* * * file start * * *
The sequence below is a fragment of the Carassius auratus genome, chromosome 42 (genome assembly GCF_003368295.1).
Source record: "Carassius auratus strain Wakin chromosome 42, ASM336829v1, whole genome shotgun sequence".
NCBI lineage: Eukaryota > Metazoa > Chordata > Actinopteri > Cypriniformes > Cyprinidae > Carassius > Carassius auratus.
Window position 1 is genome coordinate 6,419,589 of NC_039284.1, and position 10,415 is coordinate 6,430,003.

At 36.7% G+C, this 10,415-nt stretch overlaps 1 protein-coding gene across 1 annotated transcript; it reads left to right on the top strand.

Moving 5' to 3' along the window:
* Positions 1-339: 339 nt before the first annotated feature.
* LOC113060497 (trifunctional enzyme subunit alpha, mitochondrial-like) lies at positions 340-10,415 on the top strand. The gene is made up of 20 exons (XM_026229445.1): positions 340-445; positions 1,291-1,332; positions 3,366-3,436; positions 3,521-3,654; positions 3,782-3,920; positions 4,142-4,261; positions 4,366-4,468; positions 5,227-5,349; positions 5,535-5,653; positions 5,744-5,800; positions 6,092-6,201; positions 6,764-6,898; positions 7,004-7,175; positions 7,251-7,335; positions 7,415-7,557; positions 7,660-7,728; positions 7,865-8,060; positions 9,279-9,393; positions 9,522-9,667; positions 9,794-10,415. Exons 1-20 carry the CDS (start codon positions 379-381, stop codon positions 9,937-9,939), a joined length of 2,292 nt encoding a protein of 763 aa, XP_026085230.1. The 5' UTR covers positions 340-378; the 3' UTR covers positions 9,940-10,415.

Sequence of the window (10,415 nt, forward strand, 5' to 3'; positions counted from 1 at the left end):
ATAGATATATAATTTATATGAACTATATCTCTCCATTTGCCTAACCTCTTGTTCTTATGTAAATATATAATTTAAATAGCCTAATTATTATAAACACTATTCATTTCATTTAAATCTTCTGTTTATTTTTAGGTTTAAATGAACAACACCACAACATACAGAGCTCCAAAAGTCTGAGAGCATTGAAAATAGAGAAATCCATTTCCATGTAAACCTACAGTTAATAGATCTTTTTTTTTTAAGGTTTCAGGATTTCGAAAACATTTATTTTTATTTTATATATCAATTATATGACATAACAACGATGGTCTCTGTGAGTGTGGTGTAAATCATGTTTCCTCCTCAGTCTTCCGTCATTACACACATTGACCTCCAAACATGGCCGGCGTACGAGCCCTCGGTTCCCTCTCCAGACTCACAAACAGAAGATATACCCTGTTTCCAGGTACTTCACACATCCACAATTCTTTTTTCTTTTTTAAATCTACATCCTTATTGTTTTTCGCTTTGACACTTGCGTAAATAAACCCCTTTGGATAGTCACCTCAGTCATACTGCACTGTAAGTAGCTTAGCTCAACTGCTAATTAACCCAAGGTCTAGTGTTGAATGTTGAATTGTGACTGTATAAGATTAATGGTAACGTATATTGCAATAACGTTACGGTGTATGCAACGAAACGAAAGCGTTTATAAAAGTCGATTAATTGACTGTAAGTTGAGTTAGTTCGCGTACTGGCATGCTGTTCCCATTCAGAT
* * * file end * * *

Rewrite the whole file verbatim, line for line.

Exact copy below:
The sequence below is a fragment of the Carassius auratus genome, chromosome 42 (genome assembly GCF_003368295.1).
Source record: "Carassius auratus strain Wakin chromosome 42, ASM336829v1, whole genome shotgun sequence".
NCBI lineage: Eukaryota > Metazoa > Chordata > Actinopteri > Cypriniformes > Cyprinidae > Carassius > Carassius auratus.
Window position 1 is genome coordinate 6,419,589 of NC_039284.1, and position 10,415 is coordinate 6,430,003.

At 36.7% G+C, this 10,415-nt stretch overlaps 1 protein-coding gene across 1 annotated transcript; it reads left to right on the top strand.

Moving 5' to 3' along the window:
* Positions 1-339: 339 nt before the first annotated feature.
* LOC113060497 (trifunctional enzyme subunit alpha, mitochondrial-like) lies at positions 340-10,415 on the top strand. The gene is made up of 20 exons (XM_026229445.1): positions 340-445; positions 1,291-1,332; positions 3,366-3,436; positions 3,521-3,654; positions 3,782-3,920; positions 4,142-4,261; positions 4,366-4,468; positions 5,227-5,349; positions 5,535-5,653; positions 5,744-5,800; positions 6,092-6,201; positions 6,764-6,898; positions 7,004-7,175; positions 7,251-7,335; positions 7,415-7,557; positions 7,660-7,728; positions 7,865-8,060; positions 9,279-9,393; positions 9,522-9,667; positions 9,794-10,415. Exons 1-20 carry the CDS (start codon positions 379-381, stop codon positions 9,937-9,939), a joined length of 2,292 nt encoding a protein of 763 aa, XP_026085230.1. The 5' UTR covers positions 340-378; the 3' UTR covers positions 9,940-10,415.

Sequence of the window (10,415 nt, forward strand, 5' to 3'; positions counted from 1 at the left end):
ATAGATATATAATTTATATGAACTATATCTCTCCATTTGCCTAACCTCTTGTTCTTATGTAAATATATAATTTAAATAGCCTAATTATTATAAACACTATTCATTTCATTTAAATCTTCTGTTTATTTTTAGGTTTAAATGAACAACACCACAACATACAGAGCTCCAAAAGTCTGAGAGCATTGAAAATAGAGAAATCCATTTCCATGTAAACCTACAGTTAATAGATCTTTTTTTTTTAAGGTTTCAGGATTTCGAAAACATTTATTTTTATTTTATATATCAATTATATGACATAACAACGATGGTCTCTGTGAGTGTGGTGTAAATCATGTTTCCTCCTCAGTCTTCCGTCATTACACACATTGACCTCCAAACATGGCCGGCGTACGAGCCCTCGGTTCCCTCTCCAGACTCACAAACAGAAGATATACCCTGTTTCCAGGTACTTCACACATCCACAATTCTTTTTTCTTTTTTAAATCTACATCCTTATTGTTTTTCGCTTTGACACTTGCGTAAATAAACCCCTTTGGATAGTCACCTCAGTCATACTGCACTGTAAGTAGCTTAGCTCAACTGCTAATTAACCCAAGGTCTAGTGTTGAATGTTGAATTGTGACTGTATAAGATTAATGGTAACGTATATTGCAATAACGTTACGGTGTATGCAACGAAACGAAAGCGTTTATAAAAGTCGATTAATTGACTGTAAGTTGAGTTAGTTCGCGTACTGGCATGCTGTTCCCATTCAGAT